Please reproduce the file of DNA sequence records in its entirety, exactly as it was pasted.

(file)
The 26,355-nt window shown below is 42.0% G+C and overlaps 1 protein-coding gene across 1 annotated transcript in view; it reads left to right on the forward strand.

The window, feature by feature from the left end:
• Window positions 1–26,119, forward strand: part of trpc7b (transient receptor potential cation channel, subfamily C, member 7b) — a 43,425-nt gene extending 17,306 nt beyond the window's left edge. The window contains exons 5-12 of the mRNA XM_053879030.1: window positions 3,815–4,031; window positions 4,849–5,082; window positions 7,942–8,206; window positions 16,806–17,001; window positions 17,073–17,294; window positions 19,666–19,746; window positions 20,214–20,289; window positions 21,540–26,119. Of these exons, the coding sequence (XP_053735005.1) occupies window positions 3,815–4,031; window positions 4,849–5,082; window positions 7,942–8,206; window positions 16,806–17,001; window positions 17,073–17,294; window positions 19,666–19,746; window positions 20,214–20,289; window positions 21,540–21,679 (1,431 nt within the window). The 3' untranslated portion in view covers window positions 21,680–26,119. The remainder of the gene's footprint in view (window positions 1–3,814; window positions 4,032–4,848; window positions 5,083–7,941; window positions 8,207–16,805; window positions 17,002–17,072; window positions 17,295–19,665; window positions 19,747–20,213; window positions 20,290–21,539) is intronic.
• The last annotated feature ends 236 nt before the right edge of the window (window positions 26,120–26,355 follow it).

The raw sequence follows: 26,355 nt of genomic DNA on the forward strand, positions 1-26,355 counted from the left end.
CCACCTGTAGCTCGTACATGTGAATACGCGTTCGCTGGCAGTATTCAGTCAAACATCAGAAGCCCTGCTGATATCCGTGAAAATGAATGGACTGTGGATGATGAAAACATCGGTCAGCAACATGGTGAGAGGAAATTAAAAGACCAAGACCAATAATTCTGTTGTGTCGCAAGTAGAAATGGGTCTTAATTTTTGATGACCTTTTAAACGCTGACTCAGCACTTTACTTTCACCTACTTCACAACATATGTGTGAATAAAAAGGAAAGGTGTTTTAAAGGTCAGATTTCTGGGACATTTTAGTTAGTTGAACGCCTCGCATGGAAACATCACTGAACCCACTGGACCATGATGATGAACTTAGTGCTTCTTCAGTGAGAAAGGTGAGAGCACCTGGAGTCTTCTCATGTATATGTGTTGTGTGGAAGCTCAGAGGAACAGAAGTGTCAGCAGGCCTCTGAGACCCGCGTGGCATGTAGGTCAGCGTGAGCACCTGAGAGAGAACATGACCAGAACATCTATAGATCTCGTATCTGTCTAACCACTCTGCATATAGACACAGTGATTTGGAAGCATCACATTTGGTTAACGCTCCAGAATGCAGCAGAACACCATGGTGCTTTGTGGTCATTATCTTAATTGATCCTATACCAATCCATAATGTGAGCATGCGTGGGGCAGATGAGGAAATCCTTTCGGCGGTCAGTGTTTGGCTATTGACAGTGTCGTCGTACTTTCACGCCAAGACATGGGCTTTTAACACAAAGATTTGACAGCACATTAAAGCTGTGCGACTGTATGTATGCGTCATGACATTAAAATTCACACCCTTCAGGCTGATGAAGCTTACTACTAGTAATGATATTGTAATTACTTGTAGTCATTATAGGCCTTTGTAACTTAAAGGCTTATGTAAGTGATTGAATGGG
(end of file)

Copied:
The 26,355-nt window shown below is 42.0% G+C and overlaps 1 protein-coding gene across 1 annotated transcript in view; it reads left to right on the forward strand.

The window, feature by feature from the left end:
• Window positions 1–26,119, forward strand: part of trpc7b (transient receptor potential cation channel, subfamily C, member 7b) — a 43,425-nt gene extending 17,306 nt beyond the window's left edge. The window contains exons 5-12 of the mRNA XM_053879030.1: window positions 3,815–4,031; window positions 4,849–5,082; window positions 7,942–8,206; window positions 16,806–17,001; window positions 17,073–17,294; window positions 19,666–19,746; window positions 20,214–20,289; window positions 21,540–26,119. Of these exons, the coding sequence (XP_053735005.1) occupies window positions 3,815–4,031; window positions 4,849–5,082; window positions 7,942–8,206; window positions 16,806–17,001; window positions 17,073–17,294; window positions 19,666–19,746; window positions 20,214–20,289; window positions 21,540–21,679 (1,431 nt within the window). The 3' untranslated portion in view covers window positions 21,680–26,119. The remainder of the gene's footprint in view (window positions 1–3,814; window positions 4,032–4,848; window positions 5,083–7,941; window positions 8,207–16,805; window positions 17,002–17,072; window positions 17,295–19,665; window positions 19,747–20,213; window positions 20,290–21,539) is intronic.
• The last annotated feature ends 236 nt before the right edge of the window (window positions 26,120–26,355 follow it).

The raw sequence follows: 26,355 nt of genomic DNA on the forward strand, positions 1-26,355 counted from the left end.
CCACCTGTAGCTCGTACATGTGAATACGCGTTCGCTGGCAGTATTCAGTCAAACATCAGAAGCCCTGCTGATATCCGTGAAAATGAATGGACTGTGGATGATGAAAACATCGGTCAGCAACATGGTGAGAGGAAATTAAAAGACCAAGACCAATAATTCTGTTGTGTCGCAAGTAGAAATGGGTCTTAATTTTTGATGACCTTTTAAACGCTGACTCAGCACTTTACTTTCACCTACTTCACAACATATGTGTGAATAAAAAGGAAAGGTGTTTTAAAGGTCAGATTTCTGGGACATTTTAGTTAGTTGAACGCCTCGCATGGAAACATCACTGAACCCACTGGACCATGATGATGAACTTAGTGCTTCTTCAGTGAGAAAGGTGAGAGCACCTGGAGTCTTCTCATGTATATGTGTTGTGTGGAAGCTCAGAGGAACAGAAGTGTCAGCAGGCCTCTGAGACCCGCGTGGCATGTAGGTCAGCGTGAGCACCTGAGAGAGAACATGACCAGAACATCTATAGATCTCGTATCTGTCTAACCACTCTGCATATAGACACAGTGATTTGGAAGCATCACATTTGGTTAACGCTCCAGAATGCAGCAGAACACCATGGTGCTTTGTGGTCATTATCTTAATTGATCCTATACCAATCCATAATGTGAGCATGCGTGGGGCAGATGAGGAAATCCTTTCGGCGGTCAGTGTTTGGCTATTGACAGTGTCGTCGTACTTTCACGCCAAGACATGGGCTTTTAACACAAAGATTTGACAGCACATTAAAGCTGTGCGACTGTATGTATGCGTCATGACATTAAAATTCACACCCTTCAGGCTGATGAAGCTTACTACTAGTAATGATATTGTAATTACTTGTAGTCATTATAGGCCTTTGTAACTTAAAGGCTTATGTAAGTGATTGAATGGG